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Apple & Google: Tech Leaders in Harnessing Solar Energy

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It's a known fact that Apple has spent nearly $3 million to buy more than 200 acres of property in Catawba County for another solar farm. It's just another step in Apple's pledge to have its Maiden data center running on 100 percent renewable energy by the end of the year. A TV station in North Carolina snapped aerial photos of Apple's solar which is quite impressive. Yet Apple isn't alone in this race to embrace clean power for its data centers. Not in the least. It was reported on just this past week that Google backs an Iowa wind farm which puts Google's investments in solar energy close to the billion dollar mark. On the very day of that report, the US Patent Office revealed that Google had invented a new stronger designed Heliostat mirror to harness solar energy against strong winds and hail.  


According to the Google's patent filing, their next generation solar Heliostat was invented by Solar Electrical Engineer Zvi Gershony of McClamont Engineering, Will Whitted, a one-time engineer with Google's renewal energy program, and Ross Koningstein who is an advisor to Google Ventures. Two of Google's patent figures are shown below.


2. Google invents next-gen heliostat mirrors to protect against wind and hail

The problem that Google set out to remedy was that the current generation of heliostats include mirrors constructed on glass substrates that could be easily broken when exposed to common environmental hazards, such as strong winds or large hail stones. Protecting such mirrors from these hazards generally adds additional components and cost. Polymer substrate mirrors often suffer from reduced reflectivity as compared to glass equivalents. These mirrors too can be rendered unserviceable by high winds and may become brittle or optically occluded after long exposure to high levels of ultraviolet light as are commonly present in solar energy applications.


Google's patent filing goes into great detail about how their design is to go a long way into remedying today's problematic heliostat designs. For those interested in reviewing this technology, check out Google's patent application 20120287518.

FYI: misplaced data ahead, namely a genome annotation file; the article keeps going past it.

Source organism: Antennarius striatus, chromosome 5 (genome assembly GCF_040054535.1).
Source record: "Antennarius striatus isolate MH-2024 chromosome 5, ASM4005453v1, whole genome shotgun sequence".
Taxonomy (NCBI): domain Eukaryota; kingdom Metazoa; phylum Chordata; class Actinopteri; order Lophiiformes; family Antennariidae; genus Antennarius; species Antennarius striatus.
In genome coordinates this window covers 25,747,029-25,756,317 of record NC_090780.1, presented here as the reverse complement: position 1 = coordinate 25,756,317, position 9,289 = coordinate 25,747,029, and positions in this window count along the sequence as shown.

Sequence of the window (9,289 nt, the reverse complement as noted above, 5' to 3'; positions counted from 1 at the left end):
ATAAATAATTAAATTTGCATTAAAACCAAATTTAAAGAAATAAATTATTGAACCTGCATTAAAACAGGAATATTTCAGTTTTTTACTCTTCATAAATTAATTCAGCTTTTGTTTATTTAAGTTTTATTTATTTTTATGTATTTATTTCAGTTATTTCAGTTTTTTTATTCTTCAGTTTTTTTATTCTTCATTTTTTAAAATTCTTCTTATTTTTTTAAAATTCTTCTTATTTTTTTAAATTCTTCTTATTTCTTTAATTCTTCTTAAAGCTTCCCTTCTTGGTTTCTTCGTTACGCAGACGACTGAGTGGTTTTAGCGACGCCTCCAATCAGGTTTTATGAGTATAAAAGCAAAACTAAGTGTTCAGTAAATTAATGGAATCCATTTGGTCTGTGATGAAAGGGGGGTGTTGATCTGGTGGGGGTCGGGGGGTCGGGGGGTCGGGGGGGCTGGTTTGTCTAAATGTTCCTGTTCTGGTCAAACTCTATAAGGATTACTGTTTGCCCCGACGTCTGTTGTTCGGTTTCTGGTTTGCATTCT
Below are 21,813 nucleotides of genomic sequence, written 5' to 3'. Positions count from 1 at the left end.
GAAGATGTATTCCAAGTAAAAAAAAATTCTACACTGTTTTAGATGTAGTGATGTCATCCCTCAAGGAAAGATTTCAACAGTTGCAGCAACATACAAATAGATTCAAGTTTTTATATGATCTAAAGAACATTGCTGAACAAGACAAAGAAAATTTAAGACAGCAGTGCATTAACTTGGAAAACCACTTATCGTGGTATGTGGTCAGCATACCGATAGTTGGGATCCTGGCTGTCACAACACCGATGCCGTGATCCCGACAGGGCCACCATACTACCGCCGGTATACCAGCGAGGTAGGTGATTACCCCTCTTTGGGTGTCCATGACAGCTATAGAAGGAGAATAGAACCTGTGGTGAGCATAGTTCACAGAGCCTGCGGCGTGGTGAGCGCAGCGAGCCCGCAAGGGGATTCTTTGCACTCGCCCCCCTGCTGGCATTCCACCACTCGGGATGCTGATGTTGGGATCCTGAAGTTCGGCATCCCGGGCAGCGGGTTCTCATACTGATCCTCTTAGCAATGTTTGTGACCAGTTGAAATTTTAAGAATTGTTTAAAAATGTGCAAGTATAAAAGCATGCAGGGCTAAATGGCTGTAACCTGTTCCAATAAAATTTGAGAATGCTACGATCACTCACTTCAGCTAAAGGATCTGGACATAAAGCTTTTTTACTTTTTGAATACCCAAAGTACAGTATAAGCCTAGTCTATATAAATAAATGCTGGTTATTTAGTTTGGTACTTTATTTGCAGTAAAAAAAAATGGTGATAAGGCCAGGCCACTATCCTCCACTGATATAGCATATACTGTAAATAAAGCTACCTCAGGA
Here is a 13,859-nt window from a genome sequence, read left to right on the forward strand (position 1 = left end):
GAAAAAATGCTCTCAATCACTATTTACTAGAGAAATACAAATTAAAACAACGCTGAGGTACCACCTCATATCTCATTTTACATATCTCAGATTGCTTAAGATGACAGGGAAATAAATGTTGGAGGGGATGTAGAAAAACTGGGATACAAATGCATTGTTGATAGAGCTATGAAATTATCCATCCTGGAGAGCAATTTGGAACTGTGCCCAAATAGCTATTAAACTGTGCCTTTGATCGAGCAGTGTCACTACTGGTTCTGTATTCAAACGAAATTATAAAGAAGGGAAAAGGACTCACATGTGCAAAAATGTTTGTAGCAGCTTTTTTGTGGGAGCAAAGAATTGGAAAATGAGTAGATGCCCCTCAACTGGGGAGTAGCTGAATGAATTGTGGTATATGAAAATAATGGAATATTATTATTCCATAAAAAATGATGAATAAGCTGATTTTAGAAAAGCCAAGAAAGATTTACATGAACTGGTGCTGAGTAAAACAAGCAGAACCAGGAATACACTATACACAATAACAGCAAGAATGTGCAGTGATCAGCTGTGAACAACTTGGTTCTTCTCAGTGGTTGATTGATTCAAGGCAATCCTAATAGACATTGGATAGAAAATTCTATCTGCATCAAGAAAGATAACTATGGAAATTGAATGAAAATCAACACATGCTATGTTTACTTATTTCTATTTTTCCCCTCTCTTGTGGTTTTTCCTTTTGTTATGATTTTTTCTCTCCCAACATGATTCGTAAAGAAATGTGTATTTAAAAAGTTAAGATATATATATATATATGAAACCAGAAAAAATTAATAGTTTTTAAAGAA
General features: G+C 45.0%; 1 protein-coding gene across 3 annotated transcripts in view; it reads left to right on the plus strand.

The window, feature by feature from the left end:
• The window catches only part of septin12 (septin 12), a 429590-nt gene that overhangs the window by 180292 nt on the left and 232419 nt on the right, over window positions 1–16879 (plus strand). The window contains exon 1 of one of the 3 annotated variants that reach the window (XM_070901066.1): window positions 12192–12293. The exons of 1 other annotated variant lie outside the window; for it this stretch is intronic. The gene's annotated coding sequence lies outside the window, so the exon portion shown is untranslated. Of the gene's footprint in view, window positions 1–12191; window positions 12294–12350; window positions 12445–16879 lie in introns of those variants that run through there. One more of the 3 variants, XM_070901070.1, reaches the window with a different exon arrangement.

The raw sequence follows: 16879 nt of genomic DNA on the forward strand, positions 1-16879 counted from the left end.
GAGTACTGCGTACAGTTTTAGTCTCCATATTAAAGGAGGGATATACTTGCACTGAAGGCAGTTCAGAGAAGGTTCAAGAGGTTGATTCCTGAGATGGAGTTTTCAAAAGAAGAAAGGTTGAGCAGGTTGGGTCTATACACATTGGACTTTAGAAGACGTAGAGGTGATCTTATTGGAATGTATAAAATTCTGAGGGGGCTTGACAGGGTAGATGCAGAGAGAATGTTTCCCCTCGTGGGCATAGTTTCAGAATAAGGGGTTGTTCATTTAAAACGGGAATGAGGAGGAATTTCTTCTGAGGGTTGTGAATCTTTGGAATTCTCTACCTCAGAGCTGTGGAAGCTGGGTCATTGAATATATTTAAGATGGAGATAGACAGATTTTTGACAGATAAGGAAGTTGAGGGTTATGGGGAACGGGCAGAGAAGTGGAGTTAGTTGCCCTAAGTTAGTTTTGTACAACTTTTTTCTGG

If you have a moment, you should check out GigaOM's latest report that lists Google's impressive clean power investments to date that we linked to earlier. Who would have guessed that Apple and Google's next battle front would have been about harnessing and advancing solar power technology?


At the moment, these projects appear to solely be about powering their own data centers. Yet there's much more behind this race than meets the eye. In fact if you remember way back to early 2011 when Steve Jobs and Eric Schmidt met with President Obama, the agenda was about a shared goal of promoting American innovation, discussing commitments to new investments in research and development, education and clean energy. Of course the specific details of how the US government is working with these tech giants is unknown at this time.


Yet in the big picture, Wikipedia points out that many of the Obama administration's initiatives were undertaken as a result of the American Recovery and Reinvestment Act of 2009, and many of those investments were specifically in clean energy. According to a report by Clean Edge: The Clean Tech Marketing Authority, the recovery act included more than $70 billion in tax credits and direct spending for programs involving clean energy and transportation.


In the end, two of America's largest and most profitable technology companies are more than likely receiving huge government subsidies to advance solar energy in America. Yet collectively, they have the brain power to advance the technology behind solar energy and next generation Heliostats, like the one in Google's recent patent filing, faster than any other country in the world. Apple and Google may be fierce competitors, but when it comes to advancing American know how on solar technology, they're in many ways working together with the US Government to make clean energy a major priority for the next decade and beyond.   



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